BANGKOK (AP) — Thai police said they seized more than a dozen elephants Wednesday in raids after busting a gang that allegedly provided the animals' owners with false identification papers.
Fourteen unregistered or illegally registered elephants were taken in simultaneous raids on tourist destinations in the southern provinces of Phang Nga, Phuket and Krabi, said Natural Resources and Environmental Crime Suppression chief Police Maj. Gen. Norasak Hemnithi.
He said the operation, carried out by nearly 100 police and wildlife officials, followed the discovery of identification certificates issued for elephants that were not residing in their registered locations. They were believed to be illegally held after being either smuggled from neighboring Myanmar or taken from the wild.
Two other elephants were seized Tuesday in the eastern province of Trat, TRAFFIC, a wildlife trade monitoring network, said in a statement.
"Police believe that elephants were taken from the wild, either in Myanmar or elsewhere, smuggled into Thailand, where they were trained, transferred to the camps, and then registered at a later date using these falsely provided certificates," TRAFFIC said.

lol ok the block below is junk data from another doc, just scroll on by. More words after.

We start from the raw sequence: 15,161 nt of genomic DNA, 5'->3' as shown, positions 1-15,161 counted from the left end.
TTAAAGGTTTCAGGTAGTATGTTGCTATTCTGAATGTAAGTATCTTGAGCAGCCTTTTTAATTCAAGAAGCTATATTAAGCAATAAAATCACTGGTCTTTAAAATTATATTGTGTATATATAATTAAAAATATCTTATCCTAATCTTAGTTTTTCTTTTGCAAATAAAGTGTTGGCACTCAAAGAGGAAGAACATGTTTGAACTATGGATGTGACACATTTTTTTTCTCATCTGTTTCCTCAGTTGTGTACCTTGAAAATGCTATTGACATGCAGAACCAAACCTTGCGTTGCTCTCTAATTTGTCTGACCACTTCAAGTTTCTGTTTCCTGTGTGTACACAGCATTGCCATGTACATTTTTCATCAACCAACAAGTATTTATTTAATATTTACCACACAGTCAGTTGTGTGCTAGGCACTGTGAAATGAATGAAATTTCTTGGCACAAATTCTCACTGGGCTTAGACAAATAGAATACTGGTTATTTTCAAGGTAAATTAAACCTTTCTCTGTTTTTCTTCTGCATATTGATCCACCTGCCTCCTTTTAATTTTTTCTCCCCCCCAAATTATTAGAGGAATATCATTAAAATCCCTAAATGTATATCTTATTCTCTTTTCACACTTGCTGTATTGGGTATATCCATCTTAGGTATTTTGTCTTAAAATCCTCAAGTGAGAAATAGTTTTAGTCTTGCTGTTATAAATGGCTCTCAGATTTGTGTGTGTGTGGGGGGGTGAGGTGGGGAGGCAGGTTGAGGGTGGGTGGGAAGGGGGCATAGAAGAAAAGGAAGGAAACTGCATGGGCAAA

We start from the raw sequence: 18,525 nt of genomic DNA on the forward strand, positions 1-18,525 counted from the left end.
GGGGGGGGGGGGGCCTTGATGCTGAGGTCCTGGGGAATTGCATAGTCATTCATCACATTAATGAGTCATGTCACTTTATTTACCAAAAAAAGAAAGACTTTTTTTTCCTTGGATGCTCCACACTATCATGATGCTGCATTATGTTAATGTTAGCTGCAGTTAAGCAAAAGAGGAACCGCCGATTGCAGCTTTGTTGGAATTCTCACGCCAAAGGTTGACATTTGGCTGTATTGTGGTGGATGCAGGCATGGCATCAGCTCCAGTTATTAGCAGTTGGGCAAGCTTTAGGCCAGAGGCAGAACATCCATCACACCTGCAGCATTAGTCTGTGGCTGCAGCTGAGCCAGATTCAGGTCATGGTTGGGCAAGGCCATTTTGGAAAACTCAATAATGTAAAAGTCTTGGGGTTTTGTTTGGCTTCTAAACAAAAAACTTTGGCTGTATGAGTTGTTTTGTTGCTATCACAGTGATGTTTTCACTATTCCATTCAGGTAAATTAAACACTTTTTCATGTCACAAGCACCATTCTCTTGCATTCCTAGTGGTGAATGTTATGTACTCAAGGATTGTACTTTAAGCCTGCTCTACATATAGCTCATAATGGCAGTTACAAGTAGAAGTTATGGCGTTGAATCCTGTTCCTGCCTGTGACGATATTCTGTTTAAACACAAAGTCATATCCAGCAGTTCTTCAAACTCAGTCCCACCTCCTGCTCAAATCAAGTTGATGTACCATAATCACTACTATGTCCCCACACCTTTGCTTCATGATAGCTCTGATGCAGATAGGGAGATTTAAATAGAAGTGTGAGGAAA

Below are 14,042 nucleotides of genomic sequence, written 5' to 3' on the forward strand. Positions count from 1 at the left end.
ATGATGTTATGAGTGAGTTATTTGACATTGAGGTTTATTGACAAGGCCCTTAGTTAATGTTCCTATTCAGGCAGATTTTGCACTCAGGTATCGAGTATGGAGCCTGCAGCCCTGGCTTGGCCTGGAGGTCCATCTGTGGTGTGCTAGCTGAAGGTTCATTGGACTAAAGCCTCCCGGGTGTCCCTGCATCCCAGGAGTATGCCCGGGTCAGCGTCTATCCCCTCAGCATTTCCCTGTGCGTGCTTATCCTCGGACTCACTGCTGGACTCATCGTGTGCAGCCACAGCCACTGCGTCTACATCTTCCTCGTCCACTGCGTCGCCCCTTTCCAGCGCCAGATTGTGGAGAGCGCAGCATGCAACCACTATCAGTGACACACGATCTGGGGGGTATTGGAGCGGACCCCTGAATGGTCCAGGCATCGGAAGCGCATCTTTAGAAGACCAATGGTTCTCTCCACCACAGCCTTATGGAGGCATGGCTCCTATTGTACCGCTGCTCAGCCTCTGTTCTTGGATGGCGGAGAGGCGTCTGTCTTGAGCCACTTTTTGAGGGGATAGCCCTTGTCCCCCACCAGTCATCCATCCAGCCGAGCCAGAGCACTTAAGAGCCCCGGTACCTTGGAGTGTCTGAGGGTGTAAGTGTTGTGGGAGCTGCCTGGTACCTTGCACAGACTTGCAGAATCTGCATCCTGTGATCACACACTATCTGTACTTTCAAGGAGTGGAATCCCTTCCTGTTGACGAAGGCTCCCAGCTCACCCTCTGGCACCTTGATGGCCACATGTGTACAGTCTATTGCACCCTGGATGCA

Elephants are the de facto national animal of Thailand, and once provided the backbone for a large forestry industry. With development and deforestation, their numbers dwindled, and there may be only some 2,000-3,000 left in the wild, with a similar number of domesticated elephants, many serving as tourist attractions.
Registration allows the commercial use of elephants. Normally, only calves born to elephants already legally in captivity can be registered, though proof of birth to a domesticated elephant is not required.
TRAFFIC said the case began after police found suspicious elephant identification certificates in camps in Phuket and Phang Nga. Further investigation uncovered 69 more fake certificates in the homes of two men in the northeastern province of Chaiyaphum. The two men are now being sought for arrest.
Thailand and Myanmar are both parties to international agreements prohibiting the cross border trade in elephants. Thai law also bans the capture of wild elephants.
More unregistered elephants are expected to be seized from camps in four other provinces in the coming months, said TRAFFIC, adding that their disposition will be decided on a case-by-case basis.